chake man page

chake — serverless configuration with chef


chake is a tool that helps you manage multiple hosts with, without the need for a chef server. Configuration is managed in a local directory, which should probably be under version control with git(1) or anything else. Configuration is usually deployed via rsync over SSH, and applied by invoking chef-solo(1) over SSH on each host.

Creating the Repository

$ chake init
[create] nodes.yaml
[ mkdir] nodes.d/
[create] config.rb
[ mkdir] config/roles
[ mkdir] cookbooks/basics/recipes/
[create] cookbooks/basics/recipes/default.rb
[create] Rakefile

A brief explanation of the created files:

After the repository is created, you can call either chake or rake, as they are completely equivalent.

Managing Nodes

Just after you created your repository, the contents of nodes.yaml is the following:
    - recipe[basics]

You can list your hosts with rake nodes:

$ rake nodes                      ssh

To add more nodes, just append to nodes.yaml:
    - recipe[basics]
    - recipes[basics]

And chake now knows about your new node:

$ rake nodes                      ssh                      ssh

Preparings Nodes to Be Managed

Nodes have very few initial requirements to be managed with chake:

A note on password prompts: every time chake calls ssh on a node, you may be required to type in your password; every time chake calls sudo on the node, you may be require to type in your password. For managing one or two nodes this is probably fine, but for larger numbers of nodes it is not practical. To avoid password prompts, you can:

Checking Connectivity and Initial Host Setup

To check whether hosts are correcly configured, you can use the check task:

$ rake check

That will run the the sudo true command on each host. If that pass without you having to passwords, you are sure that

$ rake check

Applying Cookbooks

Note that by default all tasks that apply to all hosts will run in parallel, using rake’s support for multitasks. If for some reason you need to prevent that, you can pass -j1 (or --jobs=1`) in the rake invocation. Note that by default rake will only run N+4 tasks in parallel, where N is the number of cores on the machine you are running it. If you have more than N+4 hosts and want all of them to be handled in parallel, you might want o pass -j (or --jobs), without any number, as the last argument; with that rake will have no limit on the number of tasks to perform in parallel.

To apply the configuration to all nodes, run

$ rake converge

To apply the configuration to a single node, run

$ rake converge:$NODE

To apply a single recipe on all nodes, run

$ rake apply[myrecipe]

To apply a single recipe on a specific node, run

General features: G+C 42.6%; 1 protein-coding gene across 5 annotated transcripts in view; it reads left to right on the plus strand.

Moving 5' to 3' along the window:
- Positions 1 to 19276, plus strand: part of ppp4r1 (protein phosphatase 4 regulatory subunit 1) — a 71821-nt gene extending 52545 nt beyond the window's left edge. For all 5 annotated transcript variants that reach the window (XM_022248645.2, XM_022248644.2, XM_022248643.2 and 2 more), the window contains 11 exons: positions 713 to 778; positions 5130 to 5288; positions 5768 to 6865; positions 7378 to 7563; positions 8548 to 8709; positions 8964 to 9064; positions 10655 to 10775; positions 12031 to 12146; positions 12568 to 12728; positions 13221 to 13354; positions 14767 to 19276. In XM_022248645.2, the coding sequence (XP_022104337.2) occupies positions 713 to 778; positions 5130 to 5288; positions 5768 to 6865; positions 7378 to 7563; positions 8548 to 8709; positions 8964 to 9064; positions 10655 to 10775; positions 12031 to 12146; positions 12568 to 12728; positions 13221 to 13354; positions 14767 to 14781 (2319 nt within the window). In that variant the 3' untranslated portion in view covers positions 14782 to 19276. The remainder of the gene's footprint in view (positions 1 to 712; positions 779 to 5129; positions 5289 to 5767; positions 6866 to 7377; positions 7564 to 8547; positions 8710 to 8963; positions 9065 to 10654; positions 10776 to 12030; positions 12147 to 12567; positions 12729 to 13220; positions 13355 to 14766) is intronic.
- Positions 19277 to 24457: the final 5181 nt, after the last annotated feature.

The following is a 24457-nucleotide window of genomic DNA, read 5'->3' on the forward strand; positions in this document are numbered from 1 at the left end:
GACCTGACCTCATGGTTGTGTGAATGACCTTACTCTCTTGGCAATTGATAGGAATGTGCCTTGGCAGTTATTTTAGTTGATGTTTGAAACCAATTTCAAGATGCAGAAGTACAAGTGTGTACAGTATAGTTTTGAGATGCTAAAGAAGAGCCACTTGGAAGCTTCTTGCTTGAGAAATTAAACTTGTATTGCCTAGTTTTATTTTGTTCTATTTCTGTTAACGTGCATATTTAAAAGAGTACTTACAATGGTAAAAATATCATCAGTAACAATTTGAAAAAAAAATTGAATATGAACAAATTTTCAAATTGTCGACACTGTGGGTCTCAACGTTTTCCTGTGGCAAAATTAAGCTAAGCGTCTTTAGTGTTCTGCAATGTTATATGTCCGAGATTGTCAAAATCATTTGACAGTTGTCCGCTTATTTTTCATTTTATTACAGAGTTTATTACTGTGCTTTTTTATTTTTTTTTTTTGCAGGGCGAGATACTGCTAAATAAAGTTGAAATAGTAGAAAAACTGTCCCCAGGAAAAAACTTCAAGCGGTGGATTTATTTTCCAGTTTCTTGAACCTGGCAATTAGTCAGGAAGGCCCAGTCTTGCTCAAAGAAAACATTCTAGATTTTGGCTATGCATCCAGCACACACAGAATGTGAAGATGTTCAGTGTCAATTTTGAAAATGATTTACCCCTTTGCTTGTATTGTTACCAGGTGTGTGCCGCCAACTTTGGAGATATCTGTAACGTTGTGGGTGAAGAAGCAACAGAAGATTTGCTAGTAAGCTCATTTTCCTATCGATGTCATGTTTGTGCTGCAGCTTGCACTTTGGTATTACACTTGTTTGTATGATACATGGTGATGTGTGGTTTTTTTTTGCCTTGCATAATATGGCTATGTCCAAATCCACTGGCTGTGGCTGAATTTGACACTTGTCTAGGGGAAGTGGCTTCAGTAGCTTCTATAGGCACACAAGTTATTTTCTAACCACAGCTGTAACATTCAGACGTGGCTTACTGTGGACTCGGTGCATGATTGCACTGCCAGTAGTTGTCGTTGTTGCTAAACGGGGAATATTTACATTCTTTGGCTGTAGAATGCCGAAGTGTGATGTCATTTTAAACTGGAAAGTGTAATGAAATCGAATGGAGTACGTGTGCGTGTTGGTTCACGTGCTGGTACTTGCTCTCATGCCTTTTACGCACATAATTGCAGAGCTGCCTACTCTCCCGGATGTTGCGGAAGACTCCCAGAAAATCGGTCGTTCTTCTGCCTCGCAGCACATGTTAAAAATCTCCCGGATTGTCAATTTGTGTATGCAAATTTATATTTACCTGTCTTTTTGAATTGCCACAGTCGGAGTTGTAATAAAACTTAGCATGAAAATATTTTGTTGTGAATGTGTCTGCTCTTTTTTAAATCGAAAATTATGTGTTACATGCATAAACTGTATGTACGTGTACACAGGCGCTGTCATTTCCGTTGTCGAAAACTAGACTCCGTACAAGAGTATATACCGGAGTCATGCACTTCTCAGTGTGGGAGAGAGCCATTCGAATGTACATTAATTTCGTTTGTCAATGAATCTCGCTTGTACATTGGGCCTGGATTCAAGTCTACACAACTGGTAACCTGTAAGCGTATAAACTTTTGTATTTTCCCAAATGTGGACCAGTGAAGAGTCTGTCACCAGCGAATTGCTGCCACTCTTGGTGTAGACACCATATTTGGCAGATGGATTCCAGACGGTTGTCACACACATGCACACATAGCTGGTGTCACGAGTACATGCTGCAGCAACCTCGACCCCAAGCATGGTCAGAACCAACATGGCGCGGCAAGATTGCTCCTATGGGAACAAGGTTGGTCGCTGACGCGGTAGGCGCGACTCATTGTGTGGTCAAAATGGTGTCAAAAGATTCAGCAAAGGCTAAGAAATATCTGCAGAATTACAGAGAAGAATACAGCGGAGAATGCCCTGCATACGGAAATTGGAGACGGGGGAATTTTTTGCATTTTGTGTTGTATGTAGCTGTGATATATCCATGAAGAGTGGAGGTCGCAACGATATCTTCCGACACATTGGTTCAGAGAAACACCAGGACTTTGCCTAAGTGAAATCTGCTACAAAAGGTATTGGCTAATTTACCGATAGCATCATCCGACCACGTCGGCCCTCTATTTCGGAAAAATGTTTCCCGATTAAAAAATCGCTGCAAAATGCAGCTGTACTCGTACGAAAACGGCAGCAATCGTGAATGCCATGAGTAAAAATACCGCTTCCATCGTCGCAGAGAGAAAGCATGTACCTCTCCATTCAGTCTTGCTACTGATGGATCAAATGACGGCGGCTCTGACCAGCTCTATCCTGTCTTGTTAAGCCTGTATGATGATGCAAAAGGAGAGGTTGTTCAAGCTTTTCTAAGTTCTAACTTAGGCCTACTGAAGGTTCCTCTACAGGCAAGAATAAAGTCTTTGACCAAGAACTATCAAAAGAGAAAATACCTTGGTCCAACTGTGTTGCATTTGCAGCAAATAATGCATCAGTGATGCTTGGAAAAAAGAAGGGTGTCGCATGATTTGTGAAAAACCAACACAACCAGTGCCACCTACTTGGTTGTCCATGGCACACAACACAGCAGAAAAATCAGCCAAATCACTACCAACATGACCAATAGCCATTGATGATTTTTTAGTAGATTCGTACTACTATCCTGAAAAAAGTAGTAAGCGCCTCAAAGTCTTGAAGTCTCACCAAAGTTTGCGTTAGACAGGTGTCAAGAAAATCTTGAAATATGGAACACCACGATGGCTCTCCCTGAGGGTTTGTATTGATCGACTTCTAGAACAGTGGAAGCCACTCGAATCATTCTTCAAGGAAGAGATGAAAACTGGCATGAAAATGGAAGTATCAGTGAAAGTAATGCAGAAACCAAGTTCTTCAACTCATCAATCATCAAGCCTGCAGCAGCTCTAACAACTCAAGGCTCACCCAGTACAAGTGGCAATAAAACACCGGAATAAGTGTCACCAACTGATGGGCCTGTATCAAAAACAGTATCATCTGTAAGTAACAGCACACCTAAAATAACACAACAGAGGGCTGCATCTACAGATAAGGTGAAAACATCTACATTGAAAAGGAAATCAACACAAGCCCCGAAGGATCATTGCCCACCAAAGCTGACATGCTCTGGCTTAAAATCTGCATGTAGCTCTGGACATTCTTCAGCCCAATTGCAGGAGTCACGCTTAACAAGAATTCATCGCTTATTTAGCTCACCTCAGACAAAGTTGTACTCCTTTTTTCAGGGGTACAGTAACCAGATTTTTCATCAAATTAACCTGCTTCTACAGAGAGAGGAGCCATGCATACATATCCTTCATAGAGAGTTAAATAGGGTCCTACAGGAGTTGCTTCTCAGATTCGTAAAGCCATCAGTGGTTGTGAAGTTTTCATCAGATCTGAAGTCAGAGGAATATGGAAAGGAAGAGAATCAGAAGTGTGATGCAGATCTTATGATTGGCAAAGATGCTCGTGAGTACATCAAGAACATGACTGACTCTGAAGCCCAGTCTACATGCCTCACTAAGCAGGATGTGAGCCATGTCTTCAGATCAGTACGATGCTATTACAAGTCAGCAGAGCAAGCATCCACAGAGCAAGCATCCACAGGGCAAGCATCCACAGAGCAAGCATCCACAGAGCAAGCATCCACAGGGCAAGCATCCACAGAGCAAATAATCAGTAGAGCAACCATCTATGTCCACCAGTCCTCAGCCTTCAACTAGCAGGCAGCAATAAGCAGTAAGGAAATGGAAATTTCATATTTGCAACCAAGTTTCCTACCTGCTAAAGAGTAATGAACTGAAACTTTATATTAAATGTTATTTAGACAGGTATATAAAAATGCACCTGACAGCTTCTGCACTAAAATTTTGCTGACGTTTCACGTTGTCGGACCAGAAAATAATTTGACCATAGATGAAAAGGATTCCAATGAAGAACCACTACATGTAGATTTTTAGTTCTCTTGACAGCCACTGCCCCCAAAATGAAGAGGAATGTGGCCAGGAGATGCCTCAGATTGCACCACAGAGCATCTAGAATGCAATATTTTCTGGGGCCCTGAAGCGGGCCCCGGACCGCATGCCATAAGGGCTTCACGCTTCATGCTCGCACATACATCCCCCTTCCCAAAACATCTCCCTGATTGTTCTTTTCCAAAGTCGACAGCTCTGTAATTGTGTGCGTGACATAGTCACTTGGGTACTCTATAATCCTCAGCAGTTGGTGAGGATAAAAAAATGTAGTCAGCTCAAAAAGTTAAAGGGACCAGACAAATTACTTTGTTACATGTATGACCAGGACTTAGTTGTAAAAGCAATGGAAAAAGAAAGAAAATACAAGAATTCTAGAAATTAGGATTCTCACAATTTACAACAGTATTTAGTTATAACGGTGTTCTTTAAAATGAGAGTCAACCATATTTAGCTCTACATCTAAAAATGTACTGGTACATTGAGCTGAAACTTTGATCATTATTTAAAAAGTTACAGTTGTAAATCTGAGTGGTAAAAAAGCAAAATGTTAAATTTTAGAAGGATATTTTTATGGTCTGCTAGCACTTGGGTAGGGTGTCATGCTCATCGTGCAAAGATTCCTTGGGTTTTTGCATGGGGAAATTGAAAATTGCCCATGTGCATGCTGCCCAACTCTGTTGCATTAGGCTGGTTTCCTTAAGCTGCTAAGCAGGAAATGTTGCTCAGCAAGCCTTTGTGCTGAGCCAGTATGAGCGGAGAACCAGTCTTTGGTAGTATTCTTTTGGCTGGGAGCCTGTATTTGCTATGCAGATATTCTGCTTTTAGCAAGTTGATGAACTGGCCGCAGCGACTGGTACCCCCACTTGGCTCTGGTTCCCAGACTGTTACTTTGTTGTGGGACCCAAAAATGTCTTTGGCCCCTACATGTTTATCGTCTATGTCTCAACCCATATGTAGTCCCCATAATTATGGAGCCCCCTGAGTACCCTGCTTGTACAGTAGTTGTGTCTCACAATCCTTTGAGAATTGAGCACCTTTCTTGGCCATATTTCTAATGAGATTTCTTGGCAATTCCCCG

$ rake apply:$NODE[myrecipe]

If you don’t inform a recipe in the command line, you will be prompted for one.

To run a shell command on all nodes, run

$ rake run[command]

If the command you want to run contains spaces, or other characters that are special do the shell, you have to quote them.

To run a shell command on a specific node, run

$ rake run:$NODE[command]

If you don’t inform a command in the command line, you will be prompted for one.

To check the existing tasks, run

$ rake -T

Writing Cookbooks

Since chake is actually a wrapper for Chef Solo, you should read the [chef documentation]( In special, look at the [Chef Solo Documentation](

The Node Bootstrapping Process

When chake acts on a node for the first time, it has to bootstrap it. The bootstrapping process includes doing the following:

Node Urls

The keys in the hash that is represented in nodes.yaml is a node URL. All components of the URL but the hostname are optional, so just listing hostnames is the simplest form of specifying your nodes. Here are all the components of the node URLs:


Extra Features

# Hooks

You can define rake tasks that will be executed before bootstrapping nodes, before uploading configuration management content to nodes, and before converging. To do this, you just need to enhance the corresponding tasks:


task :bootstrap_common do
  sh './scripts/pre-bootstrap-checks'

# Encrypted Files

Any files ending matching .gpg and .asc will be decrypted with GnuPG before being sent to the node. You can use them to store passwords and other sensitive information (SSL keys, etc) in the repository together with the rest of the configuration.

# Repository-Local SSH Configuration

If you need special SSH configuration parameters, you can create a file called .ssh_config (or whatever file name you have in the $CHAKE_SSH_CONFIG environment variable, see below for details) in at the root of your repository, and chake will use it when calling ssh.

# Logging in to a Host

To easily login to one of your host, just run rake login:$HOSTNAME. This will automatically use the repository-local SSH configuration as above so you don’t have to type -F .ssh_config all the time.

# Running All SSH Invocations with Some Prefix Command

Some times, you will also want or need to prefix your SSH invocations with some prefix command in order to e.g. tunnel it through some central exit node. You can do this by setting $CHAKE_SSH_PREFIX on your environment. Example:

CHAKE_SSH_PREFIX=tsocks rake converge

The above will make all SSH invocations to all hosts be called as tsocks ssh [...]

# Converging Local Host

If you want to manage your local workstation with chake, you can declare a local node like this in nodes.yaml:

    - role[workstation]

To apply the configuration to the local host, you can use the conventional rake converge:thunderbolt, or the special target rake local.

When converging all nodes, chake will skip nodes that are declared with the local:// backend and whose hostname does not match the hostname  in the declaration. For example:

    - role[workstation]
    - role[workstation]

When you run rake converge on desktop, laptop will be skipped, and vice-versa.

Environment Variables

See Also